What’s in the water these people are drinking?

A very bright Marin professional told me she’s incredibly excited about the proposed Obama health care plan, because the government is certain to be more efficient than the market.  When I suggested that the market might be more efficient if we took away the thousands of regulations that impeded it, allowing it to function more cheaply, she brushed that off:  “The insurance companies are raking in the money.  The government should take over.”  This is what 30 years of anti-capitalistic, Marxist education has created.  People who think they can stay rich in a government run economy — because it’s not fair that others make money.

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  • Mike Devx

    I said in #21:
    And we take for granted how sophisticated our medical system has become, compared to then. For all our complaints about the current system, if you take a good look at what was available in the 50s, would anyone want to go back to that?

    Which prompted comments along the lines of, hey, the 50s were preferable in many ways.

    I agree. In saying, “would anyone want to go back to that?”, I was referring specifically to the quality of the medical system. I wanted only to make the point that our medical system today, for all of its faults, is an incredibly good one.

  • http://photoncourier.blogspot.com David Foster

    After they make the obvious response that health care is life-and-death but fashion is not an essential of survival, you can bring up the grocery industry.

  • SADIE

    Mike..you are correct that the level of skilled care has been elevated along with medical equipment – but, boy oh boy, do I miss my doctor who made house calls (he looked just like Hopalong Cassidy, too). He was like a cowboy that came to my rescue!

    Bill, add this one to your list.

    Last house call for me was 1973. RIP Dr. Millman and RIP House Calls.

  • Charles Martel

    The first adult Jew I ever had a chance to have a long chat with, outside of my mother’s best friend, Sylvia, was the woman doctor who came to my house to nurse me through a bad flu attack on Christmas day 1956.

    I asked her why she was missing Christmas with her family to be with me and she told me that in her religion Christmas was not a holiday. That led to a wonderful discussion of comparative religion between an 8-year-old Catholic and a 60-year old Jew.

    She had an accent, which my mother later told me was probably Eastern European, perhaps even Russian.

    Anyway, I have always been thankful to that lady on several counts: for seeing me on Christmas day; for talking to me in a wonderfully adult and skillful way; and for being a creature that God loved so much He helped her escape from a socialist hellhole.

    So, yes, Sadie, RIP house calls.

  • http://ymarsakar.wordpress.com/ Ymarsakar

    The government will not decide who lives and dies. Which baby needs to be terminated or not.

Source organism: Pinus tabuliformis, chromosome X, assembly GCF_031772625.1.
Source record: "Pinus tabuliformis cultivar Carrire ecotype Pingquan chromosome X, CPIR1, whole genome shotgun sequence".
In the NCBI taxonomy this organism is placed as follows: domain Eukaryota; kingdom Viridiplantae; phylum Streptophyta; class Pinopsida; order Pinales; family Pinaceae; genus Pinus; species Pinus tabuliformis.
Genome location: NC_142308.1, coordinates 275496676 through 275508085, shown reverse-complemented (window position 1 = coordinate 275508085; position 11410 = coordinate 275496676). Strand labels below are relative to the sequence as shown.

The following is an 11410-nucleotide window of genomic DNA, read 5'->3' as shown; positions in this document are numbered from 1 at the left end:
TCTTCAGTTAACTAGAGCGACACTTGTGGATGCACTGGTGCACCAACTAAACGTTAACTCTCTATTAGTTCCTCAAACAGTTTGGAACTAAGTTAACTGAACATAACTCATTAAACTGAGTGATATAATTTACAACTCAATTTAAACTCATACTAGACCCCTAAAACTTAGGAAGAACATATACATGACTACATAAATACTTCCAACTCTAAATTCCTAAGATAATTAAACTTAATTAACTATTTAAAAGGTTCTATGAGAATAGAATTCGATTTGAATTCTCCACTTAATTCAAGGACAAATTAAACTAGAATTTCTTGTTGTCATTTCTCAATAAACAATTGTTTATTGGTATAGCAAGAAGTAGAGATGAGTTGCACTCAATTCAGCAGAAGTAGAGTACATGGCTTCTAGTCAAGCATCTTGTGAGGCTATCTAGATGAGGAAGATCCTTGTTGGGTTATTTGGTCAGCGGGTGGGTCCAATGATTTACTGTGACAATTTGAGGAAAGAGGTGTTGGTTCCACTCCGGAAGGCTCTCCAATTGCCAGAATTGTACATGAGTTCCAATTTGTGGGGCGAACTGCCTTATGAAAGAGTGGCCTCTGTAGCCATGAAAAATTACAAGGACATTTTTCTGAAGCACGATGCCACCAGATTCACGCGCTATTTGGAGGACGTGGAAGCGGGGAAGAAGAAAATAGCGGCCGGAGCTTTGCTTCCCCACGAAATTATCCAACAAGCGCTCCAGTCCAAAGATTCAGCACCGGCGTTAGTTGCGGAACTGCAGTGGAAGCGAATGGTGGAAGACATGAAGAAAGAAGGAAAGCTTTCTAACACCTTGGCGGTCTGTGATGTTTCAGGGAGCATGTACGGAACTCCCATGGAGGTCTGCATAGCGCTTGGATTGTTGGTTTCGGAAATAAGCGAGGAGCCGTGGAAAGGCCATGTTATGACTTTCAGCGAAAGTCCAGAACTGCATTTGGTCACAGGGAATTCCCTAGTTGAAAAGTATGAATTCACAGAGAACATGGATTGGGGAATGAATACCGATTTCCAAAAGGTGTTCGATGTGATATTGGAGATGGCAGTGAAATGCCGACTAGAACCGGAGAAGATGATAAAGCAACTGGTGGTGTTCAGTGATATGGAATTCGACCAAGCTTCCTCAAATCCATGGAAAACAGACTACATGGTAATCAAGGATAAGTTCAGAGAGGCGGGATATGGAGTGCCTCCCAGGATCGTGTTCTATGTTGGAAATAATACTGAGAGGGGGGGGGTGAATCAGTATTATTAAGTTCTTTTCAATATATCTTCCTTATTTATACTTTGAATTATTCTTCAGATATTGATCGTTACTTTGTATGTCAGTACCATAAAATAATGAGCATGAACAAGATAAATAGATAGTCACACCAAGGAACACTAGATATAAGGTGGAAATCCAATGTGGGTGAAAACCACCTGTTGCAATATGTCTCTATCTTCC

Without any due process whatsoever.

  • http://ymarsakar.wordpress.com/ Ymarsakar

    Correction. The government, without any due process whatsoever, will decide who is worth the cost of keeping alive. What decided whether you would die or not would not be the government. Oh, that would be the basic cost of living, genetics, or luck .The government is simply the bearer of bad news.

    Thus the Leftist based eugenics of exterminating blacks and other inferiors have gotten a much needed boost. Such is the difference the Democrat party and all the other parties who are actually loyal to the original American vision of a better humanity.

  • SADIE

    Almost, everyone came out of the woodwork on this thread.

    I am curious BW…did you have any idea that you asked such a loaded question?

  • Mike Devx

    Hoo-boy, Ymar, in #55 and #56 you’ve outlined the crux of a problem, for sure!

    Government-run health care will inevitably result in waiting lists, denials, or other such restrictions. And those restrictions will be CHOSEN by the government as well. How in the world are they going to choose.

    As Obama said, in reply to the brilliant question as to whether he would allow his wife or his children to be denied care under the national health care mandate, “No, I’d seek the best care possible for my wife or my children, of course.”

    You can be sure that those in power will ensure that *they*, and their friends and allies, do not suffer the same restrictions that the rest of us will. The special interest maneuvering on that alone will be very ugly indeed. The sordidness will be breathtaking to behold.

  • http://bookwormroom.com Bookworm

    Sadie:

    In answer to your question, I have a miserable track record when it comes to predicting in advance whether something I write will take off or will start this kind of wonderful discussion. I had no idea you guys would roll with this the way you did. I’m awfully glad you did, though, especially since family commitments meant this was not a blogging day.

  • http://ymarsakar.wordpress.com/ Ymarsakar

    I think what this means, Book, is that you don’t need Leftists on this blog to start comment storms. All you need is to quote them, verbatim, in your blog posts and it is just as good in challenging certain tendencies to circle dance ; )

  • suek